Rising Interest Rates Mean the Longer You Wait to Buy a Home, the More You’ll Pay

Illustration of a house on top of bundled hundred-dollar billsIf you had a chance to buy a home one month ago but didn’t get your financing in order until this week, you’ll pay hundreds of dollars more in monthly interest payments for the life of your mortgage because of the delay.

And the longer you wait, the more you’ll pay.

The economics of today’s real estate market make it clear that those homebuyers who are able to afford a house today could save many hundreds of dollars each month by locking in low interest rates as soon as possible.

Interest rates on home loans have already increased more than 1 percent since early May and are expected to continue rising well into 2014.

Statistics compiled by the Mortgage Bankers Association show that interest rates for 30-year, fixed-rate mortgages with conforming loan balances (no more that $520,950 to $625,000 in the Bay Area, depending on location) averaged 3.59 percent during the first week of May. Nonconforming, or jumbo loans  — those with higher balances and common in the Bay Area — averaged 3.79 percent.

By the middle of June, interest rates for similar mortgages averaged 4.17 percent for conforming loans and 4.23 percent for jumbo loans.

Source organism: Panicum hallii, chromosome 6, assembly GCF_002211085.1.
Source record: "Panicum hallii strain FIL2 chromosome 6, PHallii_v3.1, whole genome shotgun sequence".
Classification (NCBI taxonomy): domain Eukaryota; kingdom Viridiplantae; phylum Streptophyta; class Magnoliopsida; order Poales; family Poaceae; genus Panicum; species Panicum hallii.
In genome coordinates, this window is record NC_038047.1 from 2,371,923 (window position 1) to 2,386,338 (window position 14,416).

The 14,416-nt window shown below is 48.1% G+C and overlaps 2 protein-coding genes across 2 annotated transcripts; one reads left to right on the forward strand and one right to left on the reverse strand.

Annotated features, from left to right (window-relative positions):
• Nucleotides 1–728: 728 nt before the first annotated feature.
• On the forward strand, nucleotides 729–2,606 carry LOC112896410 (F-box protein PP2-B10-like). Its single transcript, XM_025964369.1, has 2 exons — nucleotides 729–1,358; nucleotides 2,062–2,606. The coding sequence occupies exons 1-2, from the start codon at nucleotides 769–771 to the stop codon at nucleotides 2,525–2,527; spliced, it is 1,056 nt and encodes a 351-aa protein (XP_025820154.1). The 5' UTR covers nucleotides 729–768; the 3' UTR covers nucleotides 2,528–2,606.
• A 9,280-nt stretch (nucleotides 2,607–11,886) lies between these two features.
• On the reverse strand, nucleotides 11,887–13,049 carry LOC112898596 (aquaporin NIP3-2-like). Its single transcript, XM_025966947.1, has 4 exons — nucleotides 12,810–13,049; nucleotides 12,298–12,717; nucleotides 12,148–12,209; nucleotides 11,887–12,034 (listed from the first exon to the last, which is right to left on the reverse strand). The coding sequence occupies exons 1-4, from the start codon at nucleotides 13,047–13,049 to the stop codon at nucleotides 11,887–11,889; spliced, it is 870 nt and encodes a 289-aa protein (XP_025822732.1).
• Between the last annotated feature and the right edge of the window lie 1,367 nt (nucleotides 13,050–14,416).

By last week, interest rates had climbed even higher, to 4.68 and 4.81 percent for conforming and jumbo loans, respectively.

Still, current rates remain low by historical standards: They averaged 6 percent in the 2000s, and 7 to 9 percent in the 1990s.

The real costs of those home-loan interest rates are best calculated by the money they deduct from your bank account, and by that measure, homebuyers would do well to make a deal sooner rather than later.

Consider the following scenario:

If you are buying a home priced at $1.2 million and can place a 20 percent down payment ($240,000), your monthly payment for a 30-year, fixed-rate jumbo loan at today’s average  interest rate would be $5,042.59.

If you had locked in financing a month earlier at 4.23 percent, your monthly payment would be $4,711.39, for a savings of $331.20 every month for 30 years, or $119,232.80 over the life of the loan.

But if you wait until interest rates reach 5 percent, you’ll pay $5,153.49 each month, or an extra $110.90 than you would today. And by the time interest rates reach 5.5 percent, you’ll pay $5,450.77 each month, an extra $408.18. Over the life of the loan, that 0.69 percent difference adds up to savings of $146,945.76.

Buyers who can’t afford higher mortgage payments can explore other types of loans, such as adjustable-rate mortgages, according to Sheila O’Neill, president of Pacific Union’s mortgage affiliate.

The only other alternative, O’Neill said, is for a buyers to look instead at lower-priced properties with smaller mortgages — an option best avoided while interest rates remain affordable.

(Image: Flickr/401(K) 2013)

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